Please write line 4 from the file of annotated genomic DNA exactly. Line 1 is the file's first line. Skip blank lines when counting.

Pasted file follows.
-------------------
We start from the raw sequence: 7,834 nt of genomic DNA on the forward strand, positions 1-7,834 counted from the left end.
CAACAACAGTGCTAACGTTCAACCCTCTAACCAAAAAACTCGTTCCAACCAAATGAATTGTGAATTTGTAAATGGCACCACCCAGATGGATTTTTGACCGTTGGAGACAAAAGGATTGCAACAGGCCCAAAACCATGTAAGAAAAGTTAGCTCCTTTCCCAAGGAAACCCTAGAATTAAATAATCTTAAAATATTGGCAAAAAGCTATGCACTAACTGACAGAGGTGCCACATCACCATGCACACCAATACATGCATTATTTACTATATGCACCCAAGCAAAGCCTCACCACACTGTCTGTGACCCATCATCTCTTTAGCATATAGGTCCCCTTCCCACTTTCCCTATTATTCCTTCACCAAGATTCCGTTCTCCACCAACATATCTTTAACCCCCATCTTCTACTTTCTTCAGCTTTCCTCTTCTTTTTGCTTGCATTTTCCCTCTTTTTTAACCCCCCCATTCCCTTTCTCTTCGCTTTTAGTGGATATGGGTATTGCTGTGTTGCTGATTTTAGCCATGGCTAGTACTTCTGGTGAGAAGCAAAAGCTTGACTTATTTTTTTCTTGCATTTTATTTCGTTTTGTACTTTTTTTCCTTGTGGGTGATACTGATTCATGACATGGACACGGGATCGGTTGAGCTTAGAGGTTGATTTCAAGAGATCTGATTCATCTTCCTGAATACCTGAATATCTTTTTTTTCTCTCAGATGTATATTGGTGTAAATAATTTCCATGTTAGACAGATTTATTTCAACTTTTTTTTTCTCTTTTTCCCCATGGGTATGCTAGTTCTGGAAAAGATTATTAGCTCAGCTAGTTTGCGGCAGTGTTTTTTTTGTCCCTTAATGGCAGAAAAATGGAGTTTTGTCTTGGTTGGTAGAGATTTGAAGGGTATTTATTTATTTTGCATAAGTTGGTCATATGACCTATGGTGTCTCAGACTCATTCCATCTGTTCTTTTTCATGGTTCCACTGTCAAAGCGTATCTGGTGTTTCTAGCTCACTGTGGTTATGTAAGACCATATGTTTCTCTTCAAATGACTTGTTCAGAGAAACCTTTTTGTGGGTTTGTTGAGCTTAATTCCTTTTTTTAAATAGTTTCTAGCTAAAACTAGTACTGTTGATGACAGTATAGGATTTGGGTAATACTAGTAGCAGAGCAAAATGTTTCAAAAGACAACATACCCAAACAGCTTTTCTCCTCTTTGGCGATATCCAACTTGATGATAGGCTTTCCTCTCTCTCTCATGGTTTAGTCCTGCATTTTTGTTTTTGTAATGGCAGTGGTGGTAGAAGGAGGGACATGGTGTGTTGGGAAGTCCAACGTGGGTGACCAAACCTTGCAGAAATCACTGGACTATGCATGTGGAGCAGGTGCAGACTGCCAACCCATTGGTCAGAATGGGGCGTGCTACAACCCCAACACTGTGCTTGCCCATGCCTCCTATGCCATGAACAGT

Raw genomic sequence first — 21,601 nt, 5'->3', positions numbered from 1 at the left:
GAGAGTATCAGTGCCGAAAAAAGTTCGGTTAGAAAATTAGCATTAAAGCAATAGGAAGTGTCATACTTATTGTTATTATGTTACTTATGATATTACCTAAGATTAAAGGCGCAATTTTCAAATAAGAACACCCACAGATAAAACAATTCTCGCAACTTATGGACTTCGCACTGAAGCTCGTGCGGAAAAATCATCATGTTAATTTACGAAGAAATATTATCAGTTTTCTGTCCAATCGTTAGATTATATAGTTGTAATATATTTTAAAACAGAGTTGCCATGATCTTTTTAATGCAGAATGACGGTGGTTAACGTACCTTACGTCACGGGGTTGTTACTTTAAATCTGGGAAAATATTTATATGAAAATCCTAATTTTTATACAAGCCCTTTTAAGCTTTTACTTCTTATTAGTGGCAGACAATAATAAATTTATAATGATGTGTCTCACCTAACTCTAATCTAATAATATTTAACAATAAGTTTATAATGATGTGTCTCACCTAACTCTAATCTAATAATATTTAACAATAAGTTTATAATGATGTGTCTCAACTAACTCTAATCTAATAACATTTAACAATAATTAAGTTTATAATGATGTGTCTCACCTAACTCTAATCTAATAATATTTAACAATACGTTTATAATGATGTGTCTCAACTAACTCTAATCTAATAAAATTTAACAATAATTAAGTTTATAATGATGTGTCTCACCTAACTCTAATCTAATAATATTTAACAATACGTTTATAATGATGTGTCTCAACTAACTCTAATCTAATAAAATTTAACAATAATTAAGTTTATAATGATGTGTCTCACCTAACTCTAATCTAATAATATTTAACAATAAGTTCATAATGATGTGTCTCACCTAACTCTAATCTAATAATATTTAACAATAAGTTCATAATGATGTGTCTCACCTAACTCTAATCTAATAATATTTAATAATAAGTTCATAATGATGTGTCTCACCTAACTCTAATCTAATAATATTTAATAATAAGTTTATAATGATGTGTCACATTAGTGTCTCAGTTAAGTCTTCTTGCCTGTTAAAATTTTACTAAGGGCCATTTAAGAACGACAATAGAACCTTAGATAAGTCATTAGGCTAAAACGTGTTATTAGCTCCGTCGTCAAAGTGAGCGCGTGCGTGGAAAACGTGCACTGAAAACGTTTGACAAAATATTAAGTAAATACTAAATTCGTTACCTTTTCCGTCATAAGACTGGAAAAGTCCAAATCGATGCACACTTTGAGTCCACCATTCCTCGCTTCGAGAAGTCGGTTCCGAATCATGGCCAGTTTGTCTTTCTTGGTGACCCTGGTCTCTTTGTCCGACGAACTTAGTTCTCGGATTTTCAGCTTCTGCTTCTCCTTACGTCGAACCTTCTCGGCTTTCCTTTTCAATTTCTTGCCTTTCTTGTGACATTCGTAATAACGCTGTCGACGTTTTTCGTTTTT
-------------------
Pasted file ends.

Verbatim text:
GAGAGTATCAGTGCCGAAAAAAGTTCGGTTAGAAAATTAGCATTAAAGCAATAGGAAGTGTCATACTTATTGTTATTATGTTACTTATGATATTACCTAAGATTAAAGGCGCAATTTTCAAATAAGAACACCCACAGATAAAACAATTCTCGCAACTTATGGACTTCGCACTGAAGCTCGTGCGGAAAAATCATCATGTTAATTTACGAAGAAATATTATCAGTTTTCTGTCCAATCGTTAGATTATATAGTTGTAATATATTTTAAAACAGAGTTGCCATGATCTTTTTAATGCAGAATGACGGTGGTTAACGTACCTTACGTCACGGGGTTGTTACTTTAAATCTGGGAAAATATTTATATGAAAATCCTAATTTTTATACAAGCCCTTTTAAGCTTTTACTTCTTATTAGTGGCAGACAATAATAAATTTATAATGATGTGTCTCACCTAACTCTAATCTAATAATATTTAACAATAAGTTTATAATGATGTGTCTCACCTAACTCTAATCTAATAATATTTAACAATAAGTTTATAATGATGTGTCTCAACTAACTCTAATCTAATAACATTTAACAATAATTAAGTTTATAATGATGTGTCTCACCTAACTCTAATCTAATAATATTTAACAATACGTTTATAATGATGTGTCTCAACTAACTCTAATCTAATAAAATTTAACAATAATTAAGTTTATAATGATGTGTCTCACCTAACTCTAATCTAATAATATTTAACAATACGTTTATAATGATGTGTCTCAACTAACTCTAATCTAATAAAATTTAACAATAATTAAGTTTATAATGATGTGTCTCACCTAACTCTAATCTAATAATATTTAACAATAAGTTCATAATGATGTGTCTCACCTAACTCTAATCTAATAATATTTAACAATAAGTTCATAATGATGTGTCTCACCTAACTCTAATCTAATAATATTTAATAATAAGTTCATAATGATGTGTCTCACCTAACTCTAATCTAATAATATTTAATAATAAGTTTATAATGATGTGTCACATTAGTGTCTCAGTTAAGTCTTCTTGCCTGTTAAAATTTTACTAAGGGCCATTTAAGAACGACAATAGAACCTTAGATAAGTCATTAGGCTAAAACGTGTTATTAGCTCCGTCGTCAAAGTGAGCGCGTGCGTGGAAAACGTGCACTGAAAACGTTTGACAAAATATTAAGTAAATACTAAATTCGTTACCTTTTCCGTCATAAGACTGGAAAAGTCCAAATCGATGCACACTTTGAGTCCACCATTCCTCGCTTCGAGAAGTCGGTTCCGAATCATGGCCAGTTTGTCTTTCTTGGTGACCCTGGTCTCTTTGTCCGACGAACTTAGTTCTCGGATTTTCAGCTTCTGCTTCTCCTTACGTCGAACCTTCTCGGCTTTCCTTTTCAATTTCTTGCCTTTCTTGTGACATTCGTAATAACGCTGTCGACGTTTTTCGTTTTT